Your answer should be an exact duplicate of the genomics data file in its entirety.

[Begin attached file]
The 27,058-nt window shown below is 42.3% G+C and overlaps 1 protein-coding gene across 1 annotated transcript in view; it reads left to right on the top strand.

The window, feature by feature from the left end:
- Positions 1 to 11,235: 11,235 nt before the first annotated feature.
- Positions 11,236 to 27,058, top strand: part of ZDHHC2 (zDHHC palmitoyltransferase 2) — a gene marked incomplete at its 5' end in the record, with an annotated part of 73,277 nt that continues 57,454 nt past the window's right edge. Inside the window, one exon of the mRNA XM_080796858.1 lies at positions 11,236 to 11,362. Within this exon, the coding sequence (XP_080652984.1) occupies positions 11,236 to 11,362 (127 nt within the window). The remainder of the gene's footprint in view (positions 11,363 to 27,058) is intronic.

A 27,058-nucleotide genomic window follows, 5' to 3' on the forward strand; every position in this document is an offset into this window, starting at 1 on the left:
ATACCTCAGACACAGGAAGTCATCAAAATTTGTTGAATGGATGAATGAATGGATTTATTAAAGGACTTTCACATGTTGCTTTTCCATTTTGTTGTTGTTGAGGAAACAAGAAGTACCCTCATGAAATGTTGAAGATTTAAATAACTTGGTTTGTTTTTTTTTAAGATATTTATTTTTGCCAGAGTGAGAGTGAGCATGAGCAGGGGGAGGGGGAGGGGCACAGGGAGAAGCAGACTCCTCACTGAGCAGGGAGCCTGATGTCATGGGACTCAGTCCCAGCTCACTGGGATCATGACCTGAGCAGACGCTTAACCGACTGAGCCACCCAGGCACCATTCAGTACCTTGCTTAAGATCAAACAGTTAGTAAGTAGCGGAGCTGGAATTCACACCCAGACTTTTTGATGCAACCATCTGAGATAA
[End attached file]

The 27,058-nt window shown below is 42.3% G+C and overlaps 1 protein-coding gene across 1 annotated transcript in view; it reads left to right on the top strand.

The window, feature by feature from the left end:
- Positions 1 to 11,235: 11,235 nt before the first annotated feature.
- Positions 11,236 to 27,058, top strand: part of ZDHHC2 (zDHHC palmitoyltransferase 2) — a gene marked incomplete at its 5' end in the record, with an annotated part of 73,277 nt that continues 57,454 nt past the window's right edge. Inside the window, one exon of the mRNA XM_080796858.1 lies at positions 11,236 to 11,362. Within this exon, the coding sequence (XP_080652984.1) occupies positions 11,236 to 11,362 (127 nt within the window). The remainder of the gene's footprint in view (positions 11,363 to 27,058) is intronic.

A 27,058-nucleotide genomic window follows, 5' to 3' on the forward strand; every position in this document is an offset into this window, starting at 1 on the left:
ATACCTCAGACACAGGAAGTCATCAAAATTTGTTGAATGGATGAATGAATGGATTTATTAAAGGACTTTCACATGTTGCTTTTCCATTTTGTTGTTGTTGAGGAAACAAGAAGTACCCTCATGAAATGTTGAAGATTTAAATAACTTGGTTTGTTTTTTTTTAAGATATTTATTTTTGCCAGAGTGAGAGTGAGCATGAGCAGGGGGAGGGGGAGGGGCACAGGGAGAAGCAGACTCCTCACTGAGCAGGGAGCCTGATGTCATGGGACTCAGTCCCAGCTCACTGGGATCATGACCTGAGCAGACGCTTAACCGACTGAGCCACCCAGGCACCATTCAGTACCTTGCTTAAGATCAAACAGTTAGTAAGTAGCGGAGCTGGAATTCACACCCAGACTTTTTGATGCAACCATCTGAGATAA